The phrase “height of his nose” probably refers to an arrogant or snooty attitude; it likely pictures one with his nose turned upward toward the sky in pride. One could take the “wicked” as the subject of the negated verb “seek,” in which case the point is that the wicked do not “seek” God. The translation assumes that this statement, along with “there is no God,” is what the wicked man thinks to himself. In this case God is the subject of the verb “seek,” and the point is that God will not hold the wicked man accountable for his actions. Verse 13 strongly favors this interpretation. The statement “there is no God” is not a philosophical assertion that God does not exist, but rather a confident affirmation that he is unconcerned about how men live morally and ethically (see v. 11).
Thinking God does not care or does not exist rationalizes or soothes the conscience for those wanting to be in charge of their moralities. Some atheists willingly admit this is a major reason for their atheism:
Aldus Huxley: “The philosopher who finds no meaning in the world is not concerned exclusively with a problem in pure metaphysics; he is also concerned to prove that there is no valid reason why he personally should not do as he wants to do….For myself, as, no doubt, for most of my contemporaries, the philosophy of meaninglessness was essentially an instrument of liberation … from a certain system of morality” (Aldous Huxley, Ends and Means).
We Christians must watch ourselves that we too don’t form conclusions based upon what we want morally or doctrinally. God is the deciding factor, and we must keep reminding ourselves of that; or else we are no better than those who don’t believe because they want to be god.
The Hebrew writer quotes God commanding Moses to build according to the pattern (Hebrews 8:5). This pattern for Moses copied Heaven in some way to be imitated in the Tabernacle. Admittedly, to me that is incredible, bordering on incredulous for the tangible to take on the intangible. God who is greater than I, knew He was speaking the possible – even if not completely fathomable by us. God had His idea of Heaven on Earth.
One way to better understand “Pattern Theology”, in my opinon, is better understanding Torah. Like the Hebrew writer we too need to go back to the ancient writings.
The Hebrew word, better translated as torah, is usually translated “law”. Now that would not be a problem if we didn’t understand law from our modern perspective and instead understood it Jewishly. The first 5 books of the OT are often referred to as the “Law Of Moses” by Christians. Jews also use the term Torah. Now how did the Torah teach? It is mainly a narrative with “laws” rather than “laws” with a story.
The same is true within the NT. God teaches through stories and stories are examples. Now this doesn’t actually leave us with trying to decide which examples are binding – I don’t think any are. But it does leave us asking what are we supposed to learn from this story? It is easier than we think if we are willing to see God’s truths within patterns without trying to trivialize for the purpose of argument.
For example, Jesus instituted the Lord’s Supper during Passover; not to set a pattern of meals but because He was and is the Passover. Acts 20 can’t be teaching upper room theology because God removed location as part of worship. I don’t teach we observe the Communion every Sunday because Troas did; I teach we observe the LS every Sunday because of why Troas did. That reason is even implied within that story recording another parallel story – the resurrection.
We can more easily find the pattern if we are willing to look at intent and not only details. Details matter only when intentional.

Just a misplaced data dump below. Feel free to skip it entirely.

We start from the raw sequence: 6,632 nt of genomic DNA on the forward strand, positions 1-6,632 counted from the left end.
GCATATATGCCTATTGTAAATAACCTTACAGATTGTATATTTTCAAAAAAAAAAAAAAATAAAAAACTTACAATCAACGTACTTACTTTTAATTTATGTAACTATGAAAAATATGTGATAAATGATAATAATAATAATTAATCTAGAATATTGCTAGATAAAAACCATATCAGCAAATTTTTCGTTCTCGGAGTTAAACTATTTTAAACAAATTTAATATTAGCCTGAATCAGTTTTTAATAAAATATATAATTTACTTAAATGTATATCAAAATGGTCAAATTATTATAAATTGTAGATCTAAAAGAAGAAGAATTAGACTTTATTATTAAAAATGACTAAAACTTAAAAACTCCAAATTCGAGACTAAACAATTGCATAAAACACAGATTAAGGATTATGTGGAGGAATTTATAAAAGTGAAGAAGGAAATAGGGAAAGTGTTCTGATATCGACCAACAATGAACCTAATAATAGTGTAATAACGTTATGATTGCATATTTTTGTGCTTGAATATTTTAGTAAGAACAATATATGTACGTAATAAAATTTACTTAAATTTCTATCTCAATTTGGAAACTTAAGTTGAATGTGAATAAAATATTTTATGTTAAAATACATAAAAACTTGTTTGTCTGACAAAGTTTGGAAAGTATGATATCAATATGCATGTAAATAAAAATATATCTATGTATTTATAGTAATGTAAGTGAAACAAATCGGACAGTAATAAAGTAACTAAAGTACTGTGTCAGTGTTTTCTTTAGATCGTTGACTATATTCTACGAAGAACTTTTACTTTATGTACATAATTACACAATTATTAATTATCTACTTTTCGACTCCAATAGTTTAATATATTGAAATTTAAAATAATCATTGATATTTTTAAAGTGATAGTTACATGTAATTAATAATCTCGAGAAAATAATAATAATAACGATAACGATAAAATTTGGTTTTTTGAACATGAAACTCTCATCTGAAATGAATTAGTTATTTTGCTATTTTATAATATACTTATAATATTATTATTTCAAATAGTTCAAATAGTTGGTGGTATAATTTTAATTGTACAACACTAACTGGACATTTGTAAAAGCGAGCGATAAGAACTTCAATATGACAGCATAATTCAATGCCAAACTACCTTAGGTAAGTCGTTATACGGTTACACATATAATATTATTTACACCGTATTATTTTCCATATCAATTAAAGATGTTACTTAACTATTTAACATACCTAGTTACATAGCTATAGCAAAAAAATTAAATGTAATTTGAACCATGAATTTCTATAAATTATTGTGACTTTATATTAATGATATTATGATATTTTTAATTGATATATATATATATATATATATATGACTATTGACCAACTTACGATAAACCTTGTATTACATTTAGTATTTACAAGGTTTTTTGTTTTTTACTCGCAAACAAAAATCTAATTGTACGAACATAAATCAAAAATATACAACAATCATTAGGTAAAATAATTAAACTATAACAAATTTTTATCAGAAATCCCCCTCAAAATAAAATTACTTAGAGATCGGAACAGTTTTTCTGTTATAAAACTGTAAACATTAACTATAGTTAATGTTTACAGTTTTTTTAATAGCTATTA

If we see the cross as where we should be instead of where others should be, it is impossible to hate them. This is why true Christianity overcomes racial and national differences. If you find yourself not letting go of barriers, you probably dropped your cross to make sure others get on theirs.
Inferences and the Heart
Interpreting through inferences is a sticky subject, and some when addressing “necessary inferences” ask “Necessary to who?” This is especially true when when interpreting to find God’s authorization for our activities. Logically speaking an inference can’t be necessary unless it is necessarily implied.
When teaching on authority I often use the narrative of Jesus being accused of breaking the law when His disciples ate grain on the Sabbath (Matthew 12, Mark 2, Luke 6). This account contains inferences used both by Jesus and the Pharisees. The point is, some are proper and others are not.
As for inferences, consider every parable requires using this form of argument which is basically “logical conclusions.” If this is correct, we see Jesus saying the power to interpret inferences lay not in the intellect but rather in the heart – “having eyes to see, ears to hear” and yet Jesus keeps pointing to the heart.
In fact, I don’t think Jesus ever pointed out someone’s intellect as the source of the problem. The heart is a combination of mind, will, and emotion. Are we willing to hear?
As an application, I am not saying disfellowship any and all over differences due to intellect or heart. Jesus was patient, especially with the apostles who had heart problems. I am saying we all need to be aware of how our hearts deceive us. After all, the heart is what Jesus said was the source of the problem. I doubt any of us though apply that to ourselves as diligently as we should.
The main problem we have with everyone is they are not us. They don’t think, feel, act or react like us. They don’t always comes to the same conclusions as us, whether about people, issues, the Bible, and “most importantly” – they don’t come to the same conclusions about ourselves that we do. This includes family, friends, and Christians (who are supposed to be friends and family). As soon as we realize the main problem we have with everyone is they are not us, we learn two valuable lessons: 1) Their main problem with us is we are not them; 2) The main problem with everyone then is the same – people unrealistically and unbiblically think everyone should be exactly like them. Can you see how this is ultimately a matter of sinful pride? Learning not to think more highly of ouselves than we should could be everyone’s main problem (Romans 12:3-18).